In the current evolutionary robotics literature, proof-of-concept studies are common; these typically show that a robot controller or morphology can be evolved that induces certain desirable or otherwise interesting behaviors. The choice of targeted behaviors (fitness functions) and robot environments is to a large extent ad hoc, and the use of standard test suites and benchmarking is not as common as in evolutionary computing. Whether adopting such practices from EC is actually possible and desirable is an issue that should be discussed in the community.
4. What Do We Know?
Evolutionary robotics is a relatively young field with a history of about two decades; it is still in development. However, it is already possible to identify a few important “knowledge nuggets” – interesting discoveries of the field so far.
4.1. Neural Networks Offer a Good Controller Paradigm for ER
Robots can be controlled by many different kinds of controllers, from logic-based symbolic systems (Russell and Norvig, 2009) to fuzzy logic (Saffiotti, 1997) and behavior-based systems (Mataric and Michaud, 2008). The versatility of evolutionary algorithms allows them to be used with almost all of these systems, be it to find the best parameters or the best controller architecture. Nevertheless, the ideal substrate for ER should constrain evolution as little as possible, in order to make it possible to scale up to designs of unbounded complexity. As ER aims to use as little prior knowledge as possible, this substrate should also be able to use raw inputs from sensors and send low-level commands to actuators.
Given these requirements, artificial neural networks are currently the preeminent controller paradigm in ER. Feed-forward neural networks are known to be able to reproduce any function with arbitrary precision (Cybenko, 1989), and are well recognized tools in signal processing (images, sound, etc.) (Bishop, 1995; Haykin, 1998) and robot control (Miller et al., 1995). With recurrent connections, neural networks can also approximate any dynamical system (Funahashi and Nakamura, 1993). In addition, since neural networks are also used in models of the brain, ER can build on a vast body of research in neuroscience, for instance, on synaptic plasticity (Abbott and Nelson, 2000) or network theory (Bullmore and Sporns, 2009).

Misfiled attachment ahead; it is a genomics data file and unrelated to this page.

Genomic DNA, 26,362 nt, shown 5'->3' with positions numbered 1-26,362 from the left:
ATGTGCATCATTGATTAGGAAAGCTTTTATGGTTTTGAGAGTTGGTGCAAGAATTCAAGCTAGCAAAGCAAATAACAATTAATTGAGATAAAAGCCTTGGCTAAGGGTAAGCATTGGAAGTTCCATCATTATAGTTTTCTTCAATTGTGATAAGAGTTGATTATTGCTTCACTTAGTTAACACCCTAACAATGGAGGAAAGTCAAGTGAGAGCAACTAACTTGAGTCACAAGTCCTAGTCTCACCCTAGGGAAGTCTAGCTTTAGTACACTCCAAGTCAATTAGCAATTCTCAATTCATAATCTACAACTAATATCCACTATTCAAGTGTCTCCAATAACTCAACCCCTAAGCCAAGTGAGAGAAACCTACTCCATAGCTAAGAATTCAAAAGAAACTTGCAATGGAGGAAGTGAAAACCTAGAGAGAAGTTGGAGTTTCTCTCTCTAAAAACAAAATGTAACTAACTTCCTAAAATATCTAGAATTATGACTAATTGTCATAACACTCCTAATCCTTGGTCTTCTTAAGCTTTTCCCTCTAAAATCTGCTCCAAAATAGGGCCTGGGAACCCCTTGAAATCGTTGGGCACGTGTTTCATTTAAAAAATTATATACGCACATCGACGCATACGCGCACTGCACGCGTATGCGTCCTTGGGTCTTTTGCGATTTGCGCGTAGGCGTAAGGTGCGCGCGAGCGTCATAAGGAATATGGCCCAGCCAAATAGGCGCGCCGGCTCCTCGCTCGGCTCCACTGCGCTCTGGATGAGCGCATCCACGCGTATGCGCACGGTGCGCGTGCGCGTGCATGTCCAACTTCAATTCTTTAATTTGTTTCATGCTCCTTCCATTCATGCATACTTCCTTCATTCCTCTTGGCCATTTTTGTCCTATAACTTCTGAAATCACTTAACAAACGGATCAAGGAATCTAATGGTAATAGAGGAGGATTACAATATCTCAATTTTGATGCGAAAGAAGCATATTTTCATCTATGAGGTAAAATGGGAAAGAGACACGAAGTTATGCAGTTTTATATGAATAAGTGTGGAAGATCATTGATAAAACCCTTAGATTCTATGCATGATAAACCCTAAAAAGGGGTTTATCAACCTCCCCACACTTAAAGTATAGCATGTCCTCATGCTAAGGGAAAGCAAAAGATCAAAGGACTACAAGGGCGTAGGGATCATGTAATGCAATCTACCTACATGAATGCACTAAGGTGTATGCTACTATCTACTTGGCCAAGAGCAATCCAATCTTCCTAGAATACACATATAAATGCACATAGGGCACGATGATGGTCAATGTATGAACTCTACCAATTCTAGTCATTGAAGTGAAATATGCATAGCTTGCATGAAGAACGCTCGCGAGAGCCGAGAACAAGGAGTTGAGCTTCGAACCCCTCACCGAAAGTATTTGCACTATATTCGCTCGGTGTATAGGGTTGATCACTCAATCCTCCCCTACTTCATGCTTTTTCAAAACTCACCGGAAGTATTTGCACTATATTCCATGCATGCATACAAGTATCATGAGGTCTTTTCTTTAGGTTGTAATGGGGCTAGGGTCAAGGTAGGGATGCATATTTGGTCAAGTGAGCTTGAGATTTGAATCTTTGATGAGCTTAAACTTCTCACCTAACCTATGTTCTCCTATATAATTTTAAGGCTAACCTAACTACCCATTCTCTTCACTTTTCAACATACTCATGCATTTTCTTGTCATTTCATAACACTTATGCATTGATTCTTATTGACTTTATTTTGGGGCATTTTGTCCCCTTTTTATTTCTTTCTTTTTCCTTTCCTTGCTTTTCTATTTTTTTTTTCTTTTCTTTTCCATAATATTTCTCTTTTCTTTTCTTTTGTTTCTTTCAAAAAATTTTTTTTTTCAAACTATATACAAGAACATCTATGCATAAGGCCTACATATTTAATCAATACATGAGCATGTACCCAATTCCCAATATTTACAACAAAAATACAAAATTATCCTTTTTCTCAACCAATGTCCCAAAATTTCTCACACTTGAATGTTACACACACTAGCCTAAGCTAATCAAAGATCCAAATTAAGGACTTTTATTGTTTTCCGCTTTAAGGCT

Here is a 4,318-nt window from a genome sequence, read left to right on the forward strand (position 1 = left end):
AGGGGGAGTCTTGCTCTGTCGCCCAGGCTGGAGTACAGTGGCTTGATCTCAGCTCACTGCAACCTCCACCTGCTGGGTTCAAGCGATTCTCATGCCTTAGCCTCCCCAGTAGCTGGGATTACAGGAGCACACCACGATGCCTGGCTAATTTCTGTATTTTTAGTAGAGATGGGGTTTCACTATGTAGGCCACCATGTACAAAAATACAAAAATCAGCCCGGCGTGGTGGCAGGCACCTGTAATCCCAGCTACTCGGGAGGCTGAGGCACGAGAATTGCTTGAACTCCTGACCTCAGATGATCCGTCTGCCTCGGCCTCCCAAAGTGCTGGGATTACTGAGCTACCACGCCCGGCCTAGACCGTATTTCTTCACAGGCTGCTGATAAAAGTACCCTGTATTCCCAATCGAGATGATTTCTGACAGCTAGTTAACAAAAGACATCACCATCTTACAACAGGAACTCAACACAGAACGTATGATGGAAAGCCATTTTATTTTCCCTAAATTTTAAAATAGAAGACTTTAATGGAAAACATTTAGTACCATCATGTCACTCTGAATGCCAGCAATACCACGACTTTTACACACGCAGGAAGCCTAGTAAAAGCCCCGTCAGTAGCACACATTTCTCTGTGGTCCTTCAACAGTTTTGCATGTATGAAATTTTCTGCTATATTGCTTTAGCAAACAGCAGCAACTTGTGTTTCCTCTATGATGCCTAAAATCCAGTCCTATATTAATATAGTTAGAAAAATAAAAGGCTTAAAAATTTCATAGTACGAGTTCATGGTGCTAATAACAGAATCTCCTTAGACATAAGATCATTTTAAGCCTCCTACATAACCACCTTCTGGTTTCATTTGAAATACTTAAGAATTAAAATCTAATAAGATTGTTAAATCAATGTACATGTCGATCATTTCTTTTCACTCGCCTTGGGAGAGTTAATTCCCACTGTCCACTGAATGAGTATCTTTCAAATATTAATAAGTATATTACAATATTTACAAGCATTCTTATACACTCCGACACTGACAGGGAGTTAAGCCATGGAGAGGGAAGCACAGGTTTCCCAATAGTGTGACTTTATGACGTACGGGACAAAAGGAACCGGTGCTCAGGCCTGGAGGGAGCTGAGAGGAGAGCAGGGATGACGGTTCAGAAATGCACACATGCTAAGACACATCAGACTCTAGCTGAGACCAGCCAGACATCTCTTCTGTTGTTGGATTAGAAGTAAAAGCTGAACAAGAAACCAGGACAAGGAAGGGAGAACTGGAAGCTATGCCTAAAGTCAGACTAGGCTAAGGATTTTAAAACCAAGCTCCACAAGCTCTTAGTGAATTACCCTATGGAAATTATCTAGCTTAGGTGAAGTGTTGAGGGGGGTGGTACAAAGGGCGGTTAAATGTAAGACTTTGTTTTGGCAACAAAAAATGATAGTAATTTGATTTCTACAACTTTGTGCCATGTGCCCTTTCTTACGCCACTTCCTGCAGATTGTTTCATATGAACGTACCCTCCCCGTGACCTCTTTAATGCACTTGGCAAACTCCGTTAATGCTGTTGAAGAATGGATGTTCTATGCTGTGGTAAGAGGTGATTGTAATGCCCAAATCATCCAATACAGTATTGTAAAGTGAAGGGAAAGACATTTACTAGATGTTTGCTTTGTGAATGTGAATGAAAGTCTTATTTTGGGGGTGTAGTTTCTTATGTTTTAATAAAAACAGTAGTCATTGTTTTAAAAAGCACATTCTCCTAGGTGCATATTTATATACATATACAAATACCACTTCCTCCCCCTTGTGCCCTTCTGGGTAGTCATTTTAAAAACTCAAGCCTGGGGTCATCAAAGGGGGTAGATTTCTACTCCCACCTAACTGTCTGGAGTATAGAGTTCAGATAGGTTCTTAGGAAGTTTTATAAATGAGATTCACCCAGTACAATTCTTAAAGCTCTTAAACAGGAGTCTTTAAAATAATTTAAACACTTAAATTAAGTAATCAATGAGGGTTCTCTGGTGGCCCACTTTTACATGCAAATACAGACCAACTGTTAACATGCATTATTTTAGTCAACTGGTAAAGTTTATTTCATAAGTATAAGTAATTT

There are many different kinds of artificial neural networks to choose from, and many ways to evolve them. First, a neuron can be simulated at several levels of abstraction. Many ER studies use simple McCulloch and Pitts neurons (McCulloch and Pitts, 1943), like in “classical” machine learning (Bishop, 1995; Haykin, 1998). Others implement leaky integrators (Beer, 1995), which take time to into account and may be better suited to dynamical systems (these networks are sometimes called continuous-time recurrent neural networks, CTRNN). More complex neuron models, e.g., spiking neurons, are currently not common in ER, but they may be used in the future. Second, once the neuron model is selected, evolution can act on synaptic parameters, the architecture of the network, or both at the same time. In cases where evolution is applied only to synaptic parameters, common network topologies include feed-forward neural networks, Elman–Jordan networks [e.g., Mouret and Doncieux (2012)], which include some recurrent connections, and fully connected neural networks (Beer, 1995; Nolfi and Floreano, 2000; Bongard, 2011). Fixing the topology, however, bounds the complexity of achievable behaviors. As a consequence, how to encode the topology and parameters of neural networks is one of the main open questions in ER. How to encode a neural network so that it can generate a structure as complex, and also as organized, as a human brain? Many encodings have been proposed and tested, from direct encoding, in which evolution acts directly on the network itself (Stanley and Miikkulainen, 2002; Floreano and Mattiussi, 2008), to indirect encodings (also called generative or developmental encodings), in which a genotype develops into the neural network (Stanley and Miikkulainen, 2003; Floreano et al., 2008).